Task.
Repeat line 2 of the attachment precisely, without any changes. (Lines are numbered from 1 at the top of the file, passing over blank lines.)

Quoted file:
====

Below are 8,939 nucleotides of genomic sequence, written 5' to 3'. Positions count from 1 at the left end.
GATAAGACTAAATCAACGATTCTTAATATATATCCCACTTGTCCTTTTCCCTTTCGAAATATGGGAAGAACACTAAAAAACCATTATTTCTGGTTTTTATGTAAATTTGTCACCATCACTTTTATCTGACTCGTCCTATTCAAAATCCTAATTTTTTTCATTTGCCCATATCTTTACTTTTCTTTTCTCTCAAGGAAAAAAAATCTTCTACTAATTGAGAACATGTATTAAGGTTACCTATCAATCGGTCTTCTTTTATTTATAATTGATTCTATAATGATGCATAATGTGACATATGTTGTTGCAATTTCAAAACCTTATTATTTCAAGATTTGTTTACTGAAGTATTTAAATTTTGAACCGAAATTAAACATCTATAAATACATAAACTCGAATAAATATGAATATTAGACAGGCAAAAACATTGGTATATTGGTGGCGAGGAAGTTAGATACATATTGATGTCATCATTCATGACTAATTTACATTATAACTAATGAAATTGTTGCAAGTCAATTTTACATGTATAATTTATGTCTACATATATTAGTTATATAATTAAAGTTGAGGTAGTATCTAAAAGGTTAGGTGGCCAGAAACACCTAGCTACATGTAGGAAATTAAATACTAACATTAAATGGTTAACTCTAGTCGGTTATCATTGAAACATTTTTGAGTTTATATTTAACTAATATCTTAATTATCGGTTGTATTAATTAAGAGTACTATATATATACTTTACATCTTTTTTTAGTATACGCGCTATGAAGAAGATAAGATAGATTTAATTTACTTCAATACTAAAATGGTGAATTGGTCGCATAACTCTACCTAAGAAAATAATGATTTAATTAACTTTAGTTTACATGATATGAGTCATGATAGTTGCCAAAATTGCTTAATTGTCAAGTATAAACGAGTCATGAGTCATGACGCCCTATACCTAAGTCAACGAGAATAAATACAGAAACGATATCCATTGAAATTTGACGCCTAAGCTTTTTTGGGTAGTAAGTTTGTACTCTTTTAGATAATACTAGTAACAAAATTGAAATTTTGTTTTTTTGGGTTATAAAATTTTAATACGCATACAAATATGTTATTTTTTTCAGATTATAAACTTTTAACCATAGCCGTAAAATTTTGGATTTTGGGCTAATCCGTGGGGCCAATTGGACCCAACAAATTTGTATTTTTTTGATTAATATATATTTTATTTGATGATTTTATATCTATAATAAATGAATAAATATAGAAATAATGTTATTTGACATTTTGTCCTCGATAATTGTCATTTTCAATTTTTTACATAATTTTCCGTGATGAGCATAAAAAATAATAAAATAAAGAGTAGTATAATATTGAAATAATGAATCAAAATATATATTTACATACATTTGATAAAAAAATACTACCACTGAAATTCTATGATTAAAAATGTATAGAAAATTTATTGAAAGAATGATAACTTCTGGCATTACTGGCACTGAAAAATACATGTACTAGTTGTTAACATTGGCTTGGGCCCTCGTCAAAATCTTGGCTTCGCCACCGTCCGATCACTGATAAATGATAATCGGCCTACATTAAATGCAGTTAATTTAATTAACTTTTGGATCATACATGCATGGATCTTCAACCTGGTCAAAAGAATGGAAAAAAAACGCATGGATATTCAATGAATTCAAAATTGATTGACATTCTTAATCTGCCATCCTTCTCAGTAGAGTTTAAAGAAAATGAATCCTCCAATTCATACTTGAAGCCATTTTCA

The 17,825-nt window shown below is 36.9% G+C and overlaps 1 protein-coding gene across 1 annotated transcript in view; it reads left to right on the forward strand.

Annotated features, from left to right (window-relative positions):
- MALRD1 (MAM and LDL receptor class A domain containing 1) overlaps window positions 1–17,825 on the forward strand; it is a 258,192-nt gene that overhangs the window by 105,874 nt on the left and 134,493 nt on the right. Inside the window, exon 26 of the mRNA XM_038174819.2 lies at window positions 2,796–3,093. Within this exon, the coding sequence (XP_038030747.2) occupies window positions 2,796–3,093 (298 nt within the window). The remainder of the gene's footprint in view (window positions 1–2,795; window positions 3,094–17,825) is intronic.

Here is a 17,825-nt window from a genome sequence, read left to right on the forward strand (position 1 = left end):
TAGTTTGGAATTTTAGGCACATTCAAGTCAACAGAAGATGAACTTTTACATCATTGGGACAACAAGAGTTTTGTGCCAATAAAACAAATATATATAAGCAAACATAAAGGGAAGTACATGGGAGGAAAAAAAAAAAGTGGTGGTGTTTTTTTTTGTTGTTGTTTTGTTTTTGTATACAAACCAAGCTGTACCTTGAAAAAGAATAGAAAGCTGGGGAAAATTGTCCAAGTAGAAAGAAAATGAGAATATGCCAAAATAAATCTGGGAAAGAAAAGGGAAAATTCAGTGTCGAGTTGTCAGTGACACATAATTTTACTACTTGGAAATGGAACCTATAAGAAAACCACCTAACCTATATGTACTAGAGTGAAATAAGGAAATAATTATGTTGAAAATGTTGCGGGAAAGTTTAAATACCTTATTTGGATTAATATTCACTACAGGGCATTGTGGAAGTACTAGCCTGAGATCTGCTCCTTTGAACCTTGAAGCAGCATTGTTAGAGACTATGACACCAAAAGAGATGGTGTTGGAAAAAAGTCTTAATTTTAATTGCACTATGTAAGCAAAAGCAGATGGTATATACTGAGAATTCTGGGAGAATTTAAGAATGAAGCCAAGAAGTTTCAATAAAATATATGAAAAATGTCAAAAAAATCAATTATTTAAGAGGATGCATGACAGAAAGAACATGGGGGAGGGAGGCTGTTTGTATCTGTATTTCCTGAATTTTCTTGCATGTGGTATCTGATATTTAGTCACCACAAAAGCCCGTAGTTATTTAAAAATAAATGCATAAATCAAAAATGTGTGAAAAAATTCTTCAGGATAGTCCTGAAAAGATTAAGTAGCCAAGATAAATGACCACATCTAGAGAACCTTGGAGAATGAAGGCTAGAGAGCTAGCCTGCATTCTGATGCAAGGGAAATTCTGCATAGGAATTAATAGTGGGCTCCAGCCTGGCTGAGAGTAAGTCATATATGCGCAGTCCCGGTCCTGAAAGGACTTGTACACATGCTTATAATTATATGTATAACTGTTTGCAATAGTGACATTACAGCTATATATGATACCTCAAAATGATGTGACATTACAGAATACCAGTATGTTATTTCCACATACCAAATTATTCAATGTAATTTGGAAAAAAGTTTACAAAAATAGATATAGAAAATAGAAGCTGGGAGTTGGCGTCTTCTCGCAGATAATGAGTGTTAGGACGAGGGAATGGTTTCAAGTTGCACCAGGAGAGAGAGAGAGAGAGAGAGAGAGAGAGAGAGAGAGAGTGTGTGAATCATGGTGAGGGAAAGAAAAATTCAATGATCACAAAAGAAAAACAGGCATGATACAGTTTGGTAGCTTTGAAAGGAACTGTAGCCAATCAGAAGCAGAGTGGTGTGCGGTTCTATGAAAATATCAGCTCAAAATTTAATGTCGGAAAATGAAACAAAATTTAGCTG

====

GATAAGACTAAATCAACGATTCTTAATATATATCCCACTTGTCCTTTTCCCTTTCGAAATATGGGAAGAACACTAAAAAACCATTATTTCTGGTTTTTATGTAAATTTGTCACCATCACTTTTATCTGACTCGTCCTATTCAAAATCCTAATTTTTTTCATTTGCCCATATCTTTACTTTTCTTTTCTCTCAAGGAAAAAAAATCTTCTACTAATTGAGAACATGTATTAAGGTTACCTATCAATCGGTCTTCTTTTATTTATAATTGATTCTATAATGATGCATAATGTGACATATGTTGTTGCAATTTCAAAACCTTATTATTTCAAGATTTGTTTACTGAAGTATTTAAATTTTGAACCGAAATTAAACATCTATAAATACATAAACTCGAATAAATATGAATATTAGACAGGCAAAAACATTGGTATATTGGTGGCGAGGAAGTTAGATACATATTGATGTCATCATTCATGACTAATTTACATTATAACTAATGAAATTGTTGCAAGTCAATTTTACATGTATAATTTATGTCTACATATATTAGTTATATAATTAAAGTTGAGGTAGTATCTAAAAGGTTAGGTGGCCAGAAACACCTAGCTACATGTAGGAAATTAAATACTAACATTAAATGGTTAACTCTAGTCGGTTATCATTGAAACATTTTTGAGTTTATATTTAACTAATATCTTAATTATCGGTTGTATTAATTAAGAGTACTATATATATACTTTACATCTTTTTTTAGTATACGCGCTATGAAGAAGATAAGATAGATTTAATTTACTTCAATACTAAAATGGTGAATTGGTCGCATAACTCTACCTAAGAAAATAATGATTTAATTAACTTTAGTTTACATGATATGAGTCATGATAGTTGCCAAAATTGCTTAATTGTCAAGTATAAACGAGTCATGAGTCATGACGCCCTATACCTAAGTCAACGAGAATAAATACAGAAACGATATCCATTGAAATTTGACGCCTAAGCTTTTTTGGGTAGTAAGTTTGTACTCTTTTAGATAATACTAGTAACAAAATTGAAATTTTGTTTTTTTGGGTTATAAAATTTTAATACGCATACAAATATGTTATTTTTTTCAGATTATAAACTTTTAACCATAGCCGTAAAATTTTGGATTTTGGGCTAATCCGTGGGGCCAATTGGACCCAACAAATTTGTATTTTTTTGATTAATATATATTTTATTTGATGATTTTATATCTATAATAAATGAATAAATATAGAAATAATGTTATTTGACATTTTGTCCTCGATAATTGTCATTTTCAATTTTTTACATAATTTTCCGTGATGAGCATAAAAAATAATAAAATAAAGAGTAGTATAATATTGAAATAATGAATCAAAATATATATTTACATACATTTGATAAAAAAATACTACCACTGAAATTCTATGATTAAAAATGTATAGAAAATTTATTGAAAGAATGATAACTTCTGGCATTACTGGCACTGAAAAATACATGTACTAGTTGTTAACATTGGCTTGGGCCCTCGTCAAAATCTTGGCTTCGCCACCGTCCGATCACTGATAAATGATAATCGGCCTACATTAAATGCAGTTAATTTAATTAACTTTTGGATCATACATGCATGGATCTTCAACCTGGTCAAAAGAATGGAAAAAAAACGCATGGATATTCAATGAATTCAAAATTGATTGACATTCTTAATCTGCCATCCTTCTCAGTAGAGTTTAAAGAAAATGAATCCTCCAATTCATACTTGAAGCCATTTTCA